Nomen illegitimum

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Nomen illegitimum (Latin for illegitimate name) is a technical term, used mainly in botany. Nomen illegitimum_sentence_0

It is usually abbreviated as nom. Nomen illegitimum_sentence_1

illeg. Nomen illegitimum_sentence_2

Although the International Code of Nomenclature for algae, fungi, and plants uses Latin terms for other kinds of name (e.g. nomen conservandum for "conserved name"), the glossary defines the English phrase "illegitimate name" rather than the Latin equivalent. Nomen illegitimum_sentence_3

However, the Latin abbreviation is widely used by botanists and mycologists. Nomen illegitimum_sentence_4

A superfluous name is often an illegitimate name. Nomen illegitimum_sentence_5

Again, although the glossary defines the English phrase, the Latin equivalent nomen superfluum, abbreviated nom. Nomen illegitimum_sentence_6

superfl. Nomen illegitimum_sentence_7

is widely used by botanists. Nomen illegitimum_sentence_8

Definition Nomen illegitimum_section_0

A nomen illegitimum is a validly published name, but one that contravenes some of the articles laid down by the International Botanical Congress. Nomen illegitimum_sentence_9

The name could be illegitimate because: Nomen illegitimum_sentence_10

Nomen illegitimum_unordered_list_0

  • (article 52) it was superfluous at its time of publication, i.e., the taxon (as represented by the type) already has a name, orNomen illegitimum_item_0_0
  • (articles 53 and 54) the name has already been applied to another plant (a homonym).Nomen illegitimum_item_0_1

For the procedure of rejecting otherwise legitimate names, see conserved name. Nomen illegitimum_sentence_11

The qualification above concerning the taxon and the type is important. Nomen illegitimum_sentence_12

A name can be superfluous but not illegitimate if it would be legitimate for a different circumscription. Nomen illegitimum_sentence_13

For example, the family name Salicaceae, based on the "type genus" Salix, was published by Charles-François Brisseau de Mirbel in 1815. Nomen illegitimum_sentence_14

So when in 1818 Lorenz Chrysanth von Vest published the name Carpinaceae (based on the genus Carpinus) for a family explicitly including the genus Salix, it was superfluous: "Salicaceae" was already the correct name for Vest's circumscription; "Carpinaceae" is superfluous for a family containing Salix. Nomen illegitimum_sentence_15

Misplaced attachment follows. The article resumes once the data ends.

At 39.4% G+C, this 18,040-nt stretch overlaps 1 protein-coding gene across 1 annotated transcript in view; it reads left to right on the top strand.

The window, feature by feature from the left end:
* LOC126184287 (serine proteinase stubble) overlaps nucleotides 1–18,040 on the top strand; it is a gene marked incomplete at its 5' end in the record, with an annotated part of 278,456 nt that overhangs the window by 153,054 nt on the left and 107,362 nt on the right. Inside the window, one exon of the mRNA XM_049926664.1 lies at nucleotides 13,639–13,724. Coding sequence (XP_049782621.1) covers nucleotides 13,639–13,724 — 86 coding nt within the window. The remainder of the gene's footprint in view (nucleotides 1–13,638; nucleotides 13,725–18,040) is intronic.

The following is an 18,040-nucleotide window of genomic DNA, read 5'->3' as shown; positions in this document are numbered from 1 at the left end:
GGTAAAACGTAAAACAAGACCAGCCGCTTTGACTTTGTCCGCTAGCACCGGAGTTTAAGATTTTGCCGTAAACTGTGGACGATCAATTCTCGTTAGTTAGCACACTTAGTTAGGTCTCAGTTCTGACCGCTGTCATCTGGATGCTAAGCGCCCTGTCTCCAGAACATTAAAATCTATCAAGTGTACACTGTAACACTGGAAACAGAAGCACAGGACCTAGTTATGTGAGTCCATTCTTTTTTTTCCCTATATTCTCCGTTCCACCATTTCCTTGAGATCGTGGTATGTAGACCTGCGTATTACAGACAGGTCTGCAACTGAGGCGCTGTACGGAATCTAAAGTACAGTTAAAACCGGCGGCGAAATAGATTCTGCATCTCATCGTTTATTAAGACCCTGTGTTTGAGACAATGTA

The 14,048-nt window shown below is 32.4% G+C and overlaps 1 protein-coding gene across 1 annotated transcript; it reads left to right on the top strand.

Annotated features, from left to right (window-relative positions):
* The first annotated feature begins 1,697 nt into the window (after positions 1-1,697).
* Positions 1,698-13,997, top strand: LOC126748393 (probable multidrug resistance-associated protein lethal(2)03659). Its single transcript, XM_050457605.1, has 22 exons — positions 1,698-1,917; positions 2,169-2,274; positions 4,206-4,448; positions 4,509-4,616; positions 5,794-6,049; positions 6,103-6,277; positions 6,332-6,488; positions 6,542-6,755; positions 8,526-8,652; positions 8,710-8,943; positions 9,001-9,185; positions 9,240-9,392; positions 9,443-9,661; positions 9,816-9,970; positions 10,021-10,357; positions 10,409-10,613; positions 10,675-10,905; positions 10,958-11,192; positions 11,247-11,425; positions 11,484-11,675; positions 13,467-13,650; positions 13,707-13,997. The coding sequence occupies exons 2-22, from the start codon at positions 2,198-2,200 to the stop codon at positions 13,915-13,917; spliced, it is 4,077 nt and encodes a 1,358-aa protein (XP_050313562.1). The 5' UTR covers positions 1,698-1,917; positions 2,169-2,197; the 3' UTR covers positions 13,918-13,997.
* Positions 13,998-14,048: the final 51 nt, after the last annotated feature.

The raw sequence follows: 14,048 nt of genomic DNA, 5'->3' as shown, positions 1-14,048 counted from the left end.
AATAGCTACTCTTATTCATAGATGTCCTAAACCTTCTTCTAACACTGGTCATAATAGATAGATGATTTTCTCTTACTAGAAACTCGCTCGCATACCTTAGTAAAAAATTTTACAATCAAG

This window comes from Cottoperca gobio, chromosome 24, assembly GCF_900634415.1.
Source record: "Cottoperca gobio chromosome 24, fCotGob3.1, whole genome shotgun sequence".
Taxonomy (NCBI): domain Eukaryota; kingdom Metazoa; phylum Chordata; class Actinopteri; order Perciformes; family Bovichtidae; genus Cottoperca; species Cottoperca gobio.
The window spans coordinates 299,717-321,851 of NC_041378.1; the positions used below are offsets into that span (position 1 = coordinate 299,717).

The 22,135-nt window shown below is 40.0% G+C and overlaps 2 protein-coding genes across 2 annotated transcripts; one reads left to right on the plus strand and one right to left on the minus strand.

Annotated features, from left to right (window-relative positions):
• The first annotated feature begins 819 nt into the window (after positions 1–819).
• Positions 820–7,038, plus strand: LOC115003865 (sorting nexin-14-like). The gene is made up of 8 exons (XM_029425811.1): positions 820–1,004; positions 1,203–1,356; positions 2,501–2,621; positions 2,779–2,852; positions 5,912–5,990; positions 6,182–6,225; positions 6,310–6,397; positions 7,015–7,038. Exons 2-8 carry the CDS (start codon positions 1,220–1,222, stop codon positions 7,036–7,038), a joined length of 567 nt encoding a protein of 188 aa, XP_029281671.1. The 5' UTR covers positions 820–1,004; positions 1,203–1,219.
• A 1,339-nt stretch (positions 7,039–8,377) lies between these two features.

However, the name is not illegitimate, since Carpinus is a legitimate name. Nomen illegitimum_sentence_16

If Carpinus were in future placed in a family where no genus had been used as the basis for a family name earlier than Vest's name (e.g. if it were placed in a family of its own) then Carpinaceae would be its legitimate name. Nomen illegitimum_sentence_17

(See Article 52.3, Ex. Nomen illegitimum_sentence_18

18.) Nomen illegitimum_sentence_19

A similar situation can arise when species are synonymized and transferred between genera. Nomen illegitimum_sentence_20

Carl Linnaeus described what he regarded as two distinct species of grass: Andropogon fasciculatus in 1753 and Agrostis radiata in 1759. Nomen illegitimum_sentence_21

If these two are treated as the same species, the oldest specific epithet, fasciculatus, has priority. Nomen illegitimum_sentence_22

So when Swartz in 1788 combined the two as one species in the genus Chloris, the name he used, Chloris radiata, was superfluous, since the correct name already existed, namely Chloris fasciculata. Nomen illegitimum_sentence_23

Chloris radiata is an incorrect name for a species in the genus Chloris with the same type as Linnaeus's Andropogon fasciculatus. Nomen illegitimum_sentence_24

However, if they are treated as separate species, and Linnaeus's Agrostis radiata is transferred to Chloris, then Chloris radiata is its legitimate name. Nomen illegitimum_sentence_25

(See Article 52.3, Ex. Nomen illegitimum_sentence_26

15.) Nomen illegitimum_sentence_27

Examples Nomen illegitimum_section_1

Nomen illegitimum_unordered_list_1

  • "The generic name Cainito Adans. (1763) is illegitimate because it was a superfluous name for Chrysophyllum L. (1753), which Adanson cited as a synonym."Nomen illegitimum_item_1_2
  • "The name Amblyanthera Müll. Arg. (1860) is a later homonym of the validly published Amblyanthera Blume (1849) and is therefore unavailable for use, although Amblyanthera Blume is now considered to be a synonym of Osbeckia L. (1753)."Nomen illegitimum_item_1_3
  • "The name Torreya Arn. (1838) is a nomen conservandum and is therefore available for use in spite of the existence of the earlier homonym Torreya Raf. (1818)."Nomen illegitimum_item_1_4

See also Nomen illegitimum_section_2

Nomen illegitimum_unordered_list_2


Credits to the contents of this page go to the authors of the corresponding Wikipedia page: en.wikipedia.org/wiki/Nomen illegitimum.